A New York Times article: “Dear Architects: Sound Matters.” It concerns the qualitative information and emotional sway architectural sound has on us all.
"Nearly half a century ago, the critic Reyner Banham wrote “Architecture of the Well-Tempered Environment,” in which he meditated on how heat, air, light and materials create habitats that variously influence our experience of buildings. He stressed the fact that such environmental considerations should be “naturally subsumed into the normal working methods of the architect.”
To Banham’s list can be added sound. We talk admiringly about green or energy-efficient buildings, with roof gardens, cross-ventilation and stairways that encourage residents to walk, because good design can aspire to improve public health. But we don’t talk nearly enough about how sound in these buildings, and in all the other spaces we design, make us feel.
Acoustics can act in deep, visceral ways, not unlike music (think of the sound of an empty house). And while it’s sometimes hard to pin down exactly how, there is often a correlation between the function of a place or an object and the sound we expect it to make.
So an expensive, solid wood door sounds better than an inexpensive hollow one, partly because its heavy clunk reassures us that the door is a true barrier, corresponding to the task it serves."
It’s also highly relevant to our instruments. Our sound makers also make sounds not separate from but in unison with those they’re intended to make. The sounds they make can reinforce qualitative merits and strengthen our affection for them: the satisfying muted click of the Push 2 buttons; the warm, muffled physicality of a piano’s wood, felt and tempered steel in an interplay hidden from view. The sounds they make can also further highlight unconsidered, poor design and mar our affection for them: the comically resonant (and cheap) buttons and keybed on Elektrons and the Moog Sub 37, respectively, turning them into a new sort of drum machine.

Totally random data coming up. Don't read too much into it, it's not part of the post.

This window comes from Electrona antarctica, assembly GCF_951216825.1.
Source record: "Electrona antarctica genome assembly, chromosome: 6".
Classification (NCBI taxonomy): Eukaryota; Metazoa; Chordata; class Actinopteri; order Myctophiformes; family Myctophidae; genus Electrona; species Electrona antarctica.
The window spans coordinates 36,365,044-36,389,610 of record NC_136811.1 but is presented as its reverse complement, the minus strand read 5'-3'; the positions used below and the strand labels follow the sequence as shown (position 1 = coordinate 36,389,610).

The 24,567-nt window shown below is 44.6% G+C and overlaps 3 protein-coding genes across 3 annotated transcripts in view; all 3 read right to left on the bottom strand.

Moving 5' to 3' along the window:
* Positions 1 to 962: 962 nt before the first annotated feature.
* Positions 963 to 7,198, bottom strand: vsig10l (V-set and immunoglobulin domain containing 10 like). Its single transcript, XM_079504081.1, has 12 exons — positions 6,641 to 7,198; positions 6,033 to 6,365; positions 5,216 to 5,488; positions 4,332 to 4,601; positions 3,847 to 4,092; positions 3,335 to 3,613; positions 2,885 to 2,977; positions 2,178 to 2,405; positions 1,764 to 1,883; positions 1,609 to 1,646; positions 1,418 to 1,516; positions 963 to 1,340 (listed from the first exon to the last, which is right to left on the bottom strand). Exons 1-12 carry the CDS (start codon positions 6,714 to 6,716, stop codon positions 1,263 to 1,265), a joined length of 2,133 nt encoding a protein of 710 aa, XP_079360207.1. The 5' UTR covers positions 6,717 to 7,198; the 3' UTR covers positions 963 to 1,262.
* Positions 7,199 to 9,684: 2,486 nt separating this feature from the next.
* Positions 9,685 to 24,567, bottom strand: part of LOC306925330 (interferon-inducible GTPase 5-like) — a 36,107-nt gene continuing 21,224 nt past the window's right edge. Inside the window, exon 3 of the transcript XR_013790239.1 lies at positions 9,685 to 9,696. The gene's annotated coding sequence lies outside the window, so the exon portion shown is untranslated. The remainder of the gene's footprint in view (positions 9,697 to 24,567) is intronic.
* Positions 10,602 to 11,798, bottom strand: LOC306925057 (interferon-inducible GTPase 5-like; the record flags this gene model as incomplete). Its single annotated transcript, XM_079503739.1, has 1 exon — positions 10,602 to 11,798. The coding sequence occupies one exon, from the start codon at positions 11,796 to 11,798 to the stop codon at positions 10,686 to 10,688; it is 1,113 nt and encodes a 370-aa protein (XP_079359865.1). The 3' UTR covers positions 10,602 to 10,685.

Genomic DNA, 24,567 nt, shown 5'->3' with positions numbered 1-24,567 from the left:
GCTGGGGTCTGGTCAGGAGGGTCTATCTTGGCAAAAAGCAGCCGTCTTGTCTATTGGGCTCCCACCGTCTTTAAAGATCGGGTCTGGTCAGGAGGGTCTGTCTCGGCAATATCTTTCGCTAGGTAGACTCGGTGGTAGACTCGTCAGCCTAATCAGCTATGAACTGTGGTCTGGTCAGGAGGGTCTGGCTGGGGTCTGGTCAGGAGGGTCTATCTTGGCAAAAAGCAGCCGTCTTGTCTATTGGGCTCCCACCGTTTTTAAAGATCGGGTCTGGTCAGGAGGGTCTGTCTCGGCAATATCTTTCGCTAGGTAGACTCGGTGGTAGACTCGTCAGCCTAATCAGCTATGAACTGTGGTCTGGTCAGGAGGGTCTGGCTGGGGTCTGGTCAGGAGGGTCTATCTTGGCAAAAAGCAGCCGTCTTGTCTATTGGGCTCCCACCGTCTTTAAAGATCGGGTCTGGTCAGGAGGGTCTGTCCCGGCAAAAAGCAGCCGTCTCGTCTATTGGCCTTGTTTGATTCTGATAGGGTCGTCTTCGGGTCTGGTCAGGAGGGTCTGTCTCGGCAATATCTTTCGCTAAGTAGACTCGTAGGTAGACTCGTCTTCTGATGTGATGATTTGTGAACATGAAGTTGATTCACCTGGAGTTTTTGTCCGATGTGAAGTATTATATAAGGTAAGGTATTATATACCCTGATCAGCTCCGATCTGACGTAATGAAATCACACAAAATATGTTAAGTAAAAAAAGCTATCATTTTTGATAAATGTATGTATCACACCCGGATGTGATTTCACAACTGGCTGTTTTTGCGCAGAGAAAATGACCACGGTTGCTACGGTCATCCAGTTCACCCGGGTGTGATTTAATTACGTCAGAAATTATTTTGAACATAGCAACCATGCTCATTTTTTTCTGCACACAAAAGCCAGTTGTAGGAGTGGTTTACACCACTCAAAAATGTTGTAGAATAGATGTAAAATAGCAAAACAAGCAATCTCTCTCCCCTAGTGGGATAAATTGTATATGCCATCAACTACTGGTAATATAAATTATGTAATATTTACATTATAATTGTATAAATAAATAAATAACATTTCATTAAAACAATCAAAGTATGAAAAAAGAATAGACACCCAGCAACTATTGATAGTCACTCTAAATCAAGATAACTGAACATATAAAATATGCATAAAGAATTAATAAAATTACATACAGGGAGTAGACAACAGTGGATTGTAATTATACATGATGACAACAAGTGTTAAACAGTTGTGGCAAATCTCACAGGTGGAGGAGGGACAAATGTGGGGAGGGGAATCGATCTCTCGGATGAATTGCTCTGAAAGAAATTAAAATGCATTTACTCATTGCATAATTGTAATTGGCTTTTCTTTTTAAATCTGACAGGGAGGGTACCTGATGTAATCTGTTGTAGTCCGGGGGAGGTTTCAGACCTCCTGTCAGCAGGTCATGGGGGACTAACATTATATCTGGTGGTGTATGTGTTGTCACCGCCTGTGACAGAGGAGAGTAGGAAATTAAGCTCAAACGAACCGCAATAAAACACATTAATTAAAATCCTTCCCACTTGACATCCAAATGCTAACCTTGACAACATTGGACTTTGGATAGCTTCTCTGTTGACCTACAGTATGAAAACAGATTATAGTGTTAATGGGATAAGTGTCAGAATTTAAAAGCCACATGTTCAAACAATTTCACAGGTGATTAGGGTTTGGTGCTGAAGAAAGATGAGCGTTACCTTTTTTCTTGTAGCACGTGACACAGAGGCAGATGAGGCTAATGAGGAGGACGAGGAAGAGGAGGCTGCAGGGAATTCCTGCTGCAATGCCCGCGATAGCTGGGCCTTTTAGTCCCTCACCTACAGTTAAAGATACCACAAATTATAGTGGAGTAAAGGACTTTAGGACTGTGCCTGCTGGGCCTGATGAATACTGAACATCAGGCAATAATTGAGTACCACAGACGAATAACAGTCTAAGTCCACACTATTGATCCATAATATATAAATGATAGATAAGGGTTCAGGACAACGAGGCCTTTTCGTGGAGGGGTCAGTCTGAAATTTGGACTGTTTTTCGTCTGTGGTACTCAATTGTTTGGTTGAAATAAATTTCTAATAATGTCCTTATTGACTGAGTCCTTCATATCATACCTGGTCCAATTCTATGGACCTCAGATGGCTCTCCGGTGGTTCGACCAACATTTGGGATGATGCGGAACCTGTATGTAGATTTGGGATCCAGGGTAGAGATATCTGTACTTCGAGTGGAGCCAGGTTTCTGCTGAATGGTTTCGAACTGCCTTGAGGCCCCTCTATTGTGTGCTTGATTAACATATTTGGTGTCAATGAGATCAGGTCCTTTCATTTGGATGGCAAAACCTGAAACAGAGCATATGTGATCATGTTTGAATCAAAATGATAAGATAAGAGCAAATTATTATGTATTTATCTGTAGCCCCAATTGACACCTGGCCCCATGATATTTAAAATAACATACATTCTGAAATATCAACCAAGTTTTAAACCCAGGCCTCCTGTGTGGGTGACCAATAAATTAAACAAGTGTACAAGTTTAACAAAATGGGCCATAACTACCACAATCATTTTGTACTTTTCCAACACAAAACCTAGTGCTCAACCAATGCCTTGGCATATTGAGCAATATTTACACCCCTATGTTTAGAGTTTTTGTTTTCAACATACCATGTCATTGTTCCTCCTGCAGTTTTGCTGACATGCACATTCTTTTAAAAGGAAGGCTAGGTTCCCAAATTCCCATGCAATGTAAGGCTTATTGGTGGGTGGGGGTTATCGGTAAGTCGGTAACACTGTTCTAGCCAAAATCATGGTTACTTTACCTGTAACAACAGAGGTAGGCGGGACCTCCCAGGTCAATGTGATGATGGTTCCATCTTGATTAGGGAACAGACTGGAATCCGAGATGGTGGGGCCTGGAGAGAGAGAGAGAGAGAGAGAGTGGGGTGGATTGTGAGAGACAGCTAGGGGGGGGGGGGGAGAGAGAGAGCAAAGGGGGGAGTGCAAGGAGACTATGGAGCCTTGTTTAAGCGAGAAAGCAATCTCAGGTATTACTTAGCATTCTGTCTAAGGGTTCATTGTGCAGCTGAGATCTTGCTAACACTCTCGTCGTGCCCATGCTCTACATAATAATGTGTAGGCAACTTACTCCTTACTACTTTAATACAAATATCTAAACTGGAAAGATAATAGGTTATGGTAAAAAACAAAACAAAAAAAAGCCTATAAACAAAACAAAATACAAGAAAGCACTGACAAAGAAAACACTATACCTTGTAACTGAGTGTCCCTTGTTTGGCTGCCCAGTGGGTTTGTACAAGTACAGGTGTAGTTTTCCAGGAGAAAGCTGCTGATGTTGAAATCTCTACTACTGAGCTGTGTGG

It’s worth contrasting how attentive to sound Apple is. When designing their mouse, they didn’t like the frictional sound it created when moved across the table. So they reconsidered materials and geometry to create a frictional timbre that embodied the qualitative traits and emotional meaning they desired.
Perhaps not coincidentally, the instrument makers most manifestly embracing and exalting design, Ableton, Teenage Engineering and Monome, also make instruments that sound palpably great for the player, not just the audience. These sounds don’t make it onto recordings, but they are an inherent part of our relationship with the instrument. We always hear it even if no one else does.